At the same time, his position here is very Piscean, it is not something that the opposite sign of Virgo would say! Virgo would point out, in its usual analytical style, that there are differences between religions that we need to be aware of, and to tread carefully. And that people are different: some will find it most helpful to stay with their own tradition, while others will need to explore different paths.
The Dalai Lama’s Saturn is opposite a 3rd House Moon-Neptune conjunction in Virgo. This is the main challenge in his chart (the other is Mars in Libra square Pluto, which describes his quest for non-violence). With Moon in 3rd House Virgo and Mercury in Gemini trine Mars, there is no doubting the sharpness of his mind. But there is a tension here between Virgo and Pisces that is basic to the Dalai Lama, and I think it is the Moon, in its conjunction to Neptune and in the context of a very watery chart, that is likely to get swamped.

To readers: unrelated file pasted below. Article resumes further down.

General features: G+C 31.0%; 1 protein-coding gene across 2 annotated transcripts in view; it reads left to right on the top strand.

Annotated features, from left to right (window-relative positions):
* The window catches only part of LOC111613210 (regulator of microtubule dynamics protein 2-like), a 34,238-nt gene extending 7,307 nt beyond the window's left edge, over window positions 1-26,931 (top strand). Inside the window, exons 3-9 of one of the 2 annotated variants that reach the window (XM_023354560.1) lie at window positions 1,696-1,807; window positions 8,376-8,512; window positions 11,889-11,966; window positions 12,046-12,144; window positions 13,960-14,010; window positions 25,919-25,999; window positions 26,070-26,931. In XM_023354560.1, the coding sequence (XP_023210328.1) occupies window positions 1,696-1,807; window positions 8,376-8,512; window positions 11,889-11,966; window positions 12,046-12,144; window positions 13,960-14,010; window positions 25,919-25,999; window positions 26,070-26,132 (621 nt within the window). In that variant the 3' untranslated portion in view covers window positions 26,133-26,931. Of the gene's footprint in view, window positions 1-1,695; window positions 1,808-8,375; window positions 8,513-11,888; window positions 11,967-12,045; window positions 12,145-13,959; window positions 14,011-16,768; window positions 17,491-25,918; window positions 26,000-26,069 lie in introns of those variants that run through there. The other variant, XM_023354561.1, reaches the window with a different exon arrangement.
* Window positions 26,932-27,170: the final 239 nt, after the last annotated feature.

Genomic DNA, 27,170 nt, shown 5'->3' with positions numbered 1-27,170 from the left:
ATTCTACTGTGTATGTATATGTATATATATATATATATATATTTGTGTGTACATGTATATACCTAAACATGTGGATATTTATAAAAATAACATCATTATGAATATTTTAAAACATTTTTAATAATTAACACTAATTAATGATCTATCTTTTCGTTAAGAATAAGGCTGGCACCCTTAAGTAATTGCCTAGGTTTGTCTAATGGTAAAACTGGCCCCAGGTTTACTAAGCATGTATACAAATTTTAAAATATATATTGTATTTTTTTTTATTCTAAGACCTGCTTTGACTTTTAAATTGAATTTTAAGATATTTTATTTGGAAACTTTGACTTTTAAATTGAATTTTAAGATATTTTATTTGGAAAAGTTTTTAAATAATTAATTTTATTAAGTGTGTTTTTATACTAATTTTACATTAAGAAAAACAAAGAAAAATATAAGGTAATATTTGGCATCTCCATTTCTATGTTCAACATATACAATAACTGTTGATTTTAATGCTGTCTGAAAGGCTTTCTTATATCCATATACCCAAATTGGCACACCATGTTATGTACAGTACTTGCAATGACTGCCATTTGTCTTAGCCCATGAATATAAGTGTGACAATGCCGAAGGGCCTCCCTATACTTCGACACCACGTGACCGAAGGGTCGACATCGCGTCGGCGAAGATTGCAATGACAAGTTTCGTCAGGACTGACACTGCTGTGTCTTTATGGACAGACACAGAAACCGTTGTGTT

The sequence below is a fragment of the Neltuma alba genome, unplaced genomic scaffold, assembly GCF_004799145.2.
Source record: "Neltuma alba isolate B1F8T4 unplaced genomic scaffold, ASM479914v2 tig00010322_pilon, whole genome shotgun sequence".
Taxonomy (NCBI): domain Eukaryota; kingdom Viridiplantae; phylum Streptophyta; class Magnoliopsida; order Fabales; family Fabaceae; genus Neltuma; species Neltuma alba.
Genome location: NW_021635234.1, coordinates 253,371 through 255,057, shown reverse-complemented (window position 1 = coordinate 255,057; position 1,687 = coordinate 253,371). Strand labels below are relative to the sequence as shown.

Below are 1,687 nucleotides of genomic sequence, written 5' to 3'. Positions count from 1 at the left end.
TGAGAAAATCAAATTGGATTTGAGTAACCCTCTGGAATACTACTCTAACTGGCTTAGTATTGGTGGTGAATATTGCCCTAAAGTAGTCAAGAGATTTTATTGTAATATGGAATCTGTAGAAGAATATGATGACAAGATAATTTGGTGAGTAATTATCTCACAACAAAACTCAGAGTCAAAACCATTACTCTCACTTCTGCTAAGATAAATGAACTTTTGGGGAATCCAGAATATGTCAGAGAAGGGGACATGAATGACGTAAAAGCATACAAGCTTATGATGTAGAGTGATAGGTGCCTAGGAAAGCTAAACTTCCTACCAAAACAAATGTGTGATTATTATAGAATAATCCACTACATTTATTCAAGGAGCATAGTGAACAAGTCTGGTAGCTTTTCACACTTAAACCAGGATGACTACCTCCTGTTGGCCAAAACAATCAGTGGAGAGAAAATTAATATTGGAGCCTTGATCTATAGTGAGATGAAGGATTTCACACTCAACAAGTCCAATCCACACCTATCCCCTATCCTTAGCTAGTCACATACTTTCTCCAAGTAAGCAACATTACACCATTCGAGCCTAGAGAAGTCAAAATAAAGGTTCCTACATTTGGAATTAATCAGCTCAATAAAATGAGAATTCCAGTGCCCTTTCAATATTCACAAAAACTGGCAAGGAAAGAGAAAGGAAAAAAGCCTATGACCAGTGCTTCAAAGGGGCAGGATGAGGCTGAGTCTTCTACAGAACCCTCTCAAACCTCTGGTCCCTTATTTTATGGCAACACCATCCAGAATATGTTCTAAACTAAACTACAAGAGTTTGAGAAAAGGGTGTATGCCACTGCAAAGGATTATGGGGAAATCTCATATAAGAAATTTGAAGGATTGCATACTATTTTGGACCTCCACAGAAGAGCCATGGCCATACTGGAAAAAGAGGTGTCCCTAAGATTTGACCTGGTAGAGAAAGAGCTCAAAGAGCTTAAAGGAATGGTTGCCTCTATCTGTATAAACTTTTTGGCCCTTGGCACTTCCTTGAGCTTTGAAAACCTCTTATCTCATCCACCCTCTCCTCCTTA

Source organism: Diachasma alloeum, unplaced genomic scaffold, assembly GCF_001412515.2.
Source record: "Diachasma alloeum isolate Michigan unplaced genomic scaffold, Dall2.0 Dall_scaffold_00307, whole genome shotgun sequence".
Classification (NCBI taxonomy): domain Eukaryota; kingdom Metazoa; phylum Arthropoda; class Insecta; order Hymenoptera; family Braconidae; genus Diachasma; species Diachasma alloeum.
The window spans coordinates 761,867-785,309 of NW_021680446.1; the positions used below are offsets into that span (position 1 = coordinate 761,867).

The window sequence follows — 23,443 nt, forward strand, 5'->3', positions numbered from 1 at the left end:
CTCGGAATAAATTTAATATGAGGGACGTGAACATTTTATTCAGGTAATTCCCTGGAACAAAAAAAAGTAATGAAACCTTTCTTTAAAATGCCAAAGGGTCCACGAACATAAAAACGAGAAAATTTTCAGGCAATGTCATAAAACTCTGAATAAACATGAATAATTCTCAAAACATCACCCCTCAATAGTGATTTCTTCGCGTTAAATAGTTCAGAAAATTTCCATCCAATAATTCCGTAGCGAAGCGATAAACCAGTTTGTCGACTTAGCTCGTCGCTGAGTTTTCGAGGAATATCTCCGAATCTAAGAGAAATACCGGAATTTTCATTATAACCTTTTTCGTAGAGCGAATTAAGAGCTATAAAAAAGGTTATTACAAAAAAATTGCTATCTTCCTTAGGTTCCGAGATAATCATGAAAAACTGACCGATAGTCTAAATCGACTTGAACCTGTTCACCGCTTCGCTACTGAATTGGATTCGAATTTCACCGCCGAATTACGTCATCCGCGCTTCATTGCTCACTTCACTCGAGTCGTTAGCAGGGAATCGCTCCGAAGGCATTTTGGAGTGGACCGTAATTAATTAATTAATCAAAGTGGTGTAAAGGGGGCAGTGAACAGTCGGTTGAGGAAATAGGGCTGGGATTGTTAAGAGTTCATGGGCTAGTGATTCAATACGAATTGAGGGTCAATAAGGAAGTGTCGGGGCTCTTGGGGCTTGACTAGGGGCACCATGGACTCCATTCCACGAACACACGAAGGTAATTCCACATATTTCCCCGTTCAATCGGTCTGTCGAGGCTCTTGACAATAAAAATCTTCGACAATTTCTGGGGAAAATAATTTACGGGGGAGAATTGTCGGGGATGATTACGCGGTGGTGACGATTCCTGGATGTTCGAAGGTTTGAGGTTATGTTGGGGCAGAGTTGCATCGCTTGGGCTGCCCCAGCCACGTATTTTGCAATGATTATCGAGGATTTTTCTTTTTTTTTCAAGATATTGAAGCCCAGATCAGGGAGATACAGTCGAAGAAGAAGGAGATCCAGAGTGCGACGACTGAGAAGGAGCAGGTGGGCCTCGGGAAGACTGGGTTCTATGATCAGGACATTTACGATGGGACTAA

I think the statement he made about everyone sticking with their own religion is one-sidedly Piscean. It is common sense that some people, even many people will need to explore other paths. So I don’t think I am imposing my own opinion onto the Dalai Lama’s astrology when I say that his statement is an example of Pisces getting the better of Virgo. Not just his Moon being swamped, but also his Mercury in the watery 12th House. (For more on the Dalai Lama's chart, see my post of 7th April.)
I assume, given context and audience, that the Dalai Lama very much has in mind westerners aligning themselves with the Tibetan Buddhist path. I have to assume also that his experience of this has overall not been a happy one!
I think he has a point. One Buddhist group I have visited, for example, is run by academics/intellectuals, and the audience/congregation are classic timorous church mice. I thought why bother switching from the Church of England? It’s no different.